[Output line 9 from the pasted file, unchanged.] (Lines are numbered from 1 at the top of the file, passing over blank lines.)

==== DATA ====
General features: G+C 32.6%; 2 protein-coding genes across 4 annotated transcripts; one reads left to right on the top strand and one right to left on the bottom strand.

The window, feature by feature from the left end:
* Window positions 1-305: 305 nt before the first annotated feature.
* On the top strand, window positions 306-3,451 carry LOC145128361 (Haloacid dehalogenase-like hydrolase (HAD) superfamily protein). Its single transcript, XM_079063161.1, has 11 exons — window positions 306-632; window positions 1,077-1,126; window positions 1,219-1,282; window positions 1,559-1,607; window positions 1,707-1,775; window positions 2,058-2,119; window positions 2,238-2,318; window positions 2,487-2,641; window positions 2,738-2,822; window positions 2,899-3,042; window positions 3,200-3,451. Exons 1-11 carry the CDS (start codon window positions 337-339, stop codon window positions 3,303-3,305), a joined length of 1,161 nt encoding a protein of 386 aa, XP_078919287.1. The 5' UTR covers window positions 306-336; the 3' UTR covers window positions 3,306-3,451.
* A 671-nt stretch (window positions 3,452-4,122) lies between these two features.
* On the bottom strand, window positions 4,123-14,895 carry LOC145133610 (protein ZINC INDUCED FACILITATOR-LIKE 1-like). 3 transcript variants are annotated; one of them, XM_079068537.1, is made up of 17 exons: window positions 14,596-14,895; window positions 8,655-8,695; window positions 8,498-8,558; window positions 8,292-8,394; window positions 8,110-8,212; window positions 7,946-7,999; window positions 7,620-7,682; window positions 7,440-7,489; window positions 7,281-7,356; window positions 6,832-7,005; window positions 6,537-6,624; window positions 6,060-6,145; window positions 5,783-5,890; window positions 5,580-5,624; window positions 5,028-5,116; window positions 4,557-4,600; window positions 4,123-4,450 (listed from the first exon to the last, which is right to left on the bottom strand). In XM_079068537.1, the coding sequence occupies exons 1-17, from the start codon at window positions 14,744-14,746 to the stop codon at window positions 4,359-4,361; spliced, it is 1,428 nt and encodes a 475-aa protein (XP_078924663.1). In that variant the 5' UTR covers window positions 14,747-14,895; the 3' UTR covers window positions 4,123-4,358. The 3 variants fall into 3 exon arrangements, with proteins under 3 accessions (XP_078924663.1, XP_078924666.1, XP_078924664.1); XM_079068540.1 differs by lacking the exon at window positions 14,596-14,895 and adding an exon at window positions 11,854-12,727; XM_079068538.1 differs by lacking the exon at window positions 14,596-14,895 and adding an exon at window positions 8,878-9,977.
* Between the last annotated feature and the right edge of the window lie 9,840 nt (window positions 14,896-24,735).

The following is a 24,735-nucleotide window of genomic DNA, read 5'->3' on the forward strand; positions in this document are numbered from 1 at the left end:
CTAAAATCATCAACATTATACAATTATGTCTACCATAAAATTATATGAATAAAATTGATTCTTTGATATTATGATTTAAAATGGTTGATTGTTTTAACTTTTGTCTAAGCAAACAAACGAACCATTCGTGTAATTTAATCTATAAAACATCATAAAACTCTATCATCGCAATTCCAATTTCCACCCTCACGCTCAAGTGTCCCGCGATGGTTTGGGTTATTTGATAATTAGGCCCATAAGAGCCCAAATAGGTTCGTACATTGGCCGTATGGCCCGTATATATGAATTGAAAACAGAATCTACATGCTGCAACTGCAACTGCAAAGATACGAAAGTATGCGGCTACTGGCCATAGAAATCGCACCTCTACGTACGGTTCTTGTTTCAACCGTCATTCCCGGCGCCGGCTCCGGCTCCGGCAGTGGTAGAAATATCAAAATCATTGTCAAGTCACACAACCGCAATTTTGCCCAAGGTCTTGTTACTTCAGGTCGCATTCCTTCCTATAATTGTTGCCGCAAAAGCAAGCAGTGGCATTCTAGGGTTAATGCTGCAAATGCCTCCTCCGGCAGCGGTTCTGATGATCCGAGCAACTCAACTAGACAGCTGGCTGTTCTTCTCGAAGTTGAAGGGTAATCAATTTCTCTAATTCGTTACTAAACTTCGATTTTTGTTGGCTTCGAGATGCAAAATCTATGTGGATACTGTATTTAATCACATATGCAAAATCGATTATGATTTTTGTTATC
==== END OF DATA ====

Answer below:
CTAAAATCATCAACATTATACAATTATGTCTACCATAAAATTATATGAATAAAATTGATTCTTTGATATTATGATTTAAAATGGTTGATTGTTTTAACTTTTGTCTAAGCAAACAAACGAACCATTCGTGTAATTTAATCTATAAAACATCATAAAACTCTATCATCGCAATTCCAATTTCCACCCTCACGCTCAAGTGTCCCGCGATGGTTTGGGTTATTTGATAATTAGGCCCATAAGAGCCCAAATAGGTTCGTACATTGGCCGTATGGCCCGTATATATGAATTGAAAACAGAATCTACATGCTGCAACTGCAACTGCAAAGATACGAAAGTATGCGGCTACTGGCCATAGAAATCGCACCTCTACGTACGGTTCTTGTTTCAACCGTCATTCCCGGCGCCGGCTCCGGCTCCGGCAGTGGTAGAAATATCAAAATCATTGTCAAGTCACACAACCGCAATTTTGCCCAAGGTCTTGTTACTTCAGGTCGCATTCCTTCCTATAATTGTTGCCGCAAAAGCAAGCAGTGGCATTCTAGGGTTAATGCTGCAAATGCCTCCTCCGGCAGCGGTTCTGATGATCCGAGCAACTCAACTAGACAGCTGGCTGTTCTTCTCGAAGTTGAAGGGTAATCAATTTCTCTAATTCGTTACTAAACTTCGATTTTTGTTGGCTTCGAGATGCAAAATCTATGTGGATACTGTATTTAATCACATATGCAAAATCGATTATGATTTTTGTTATC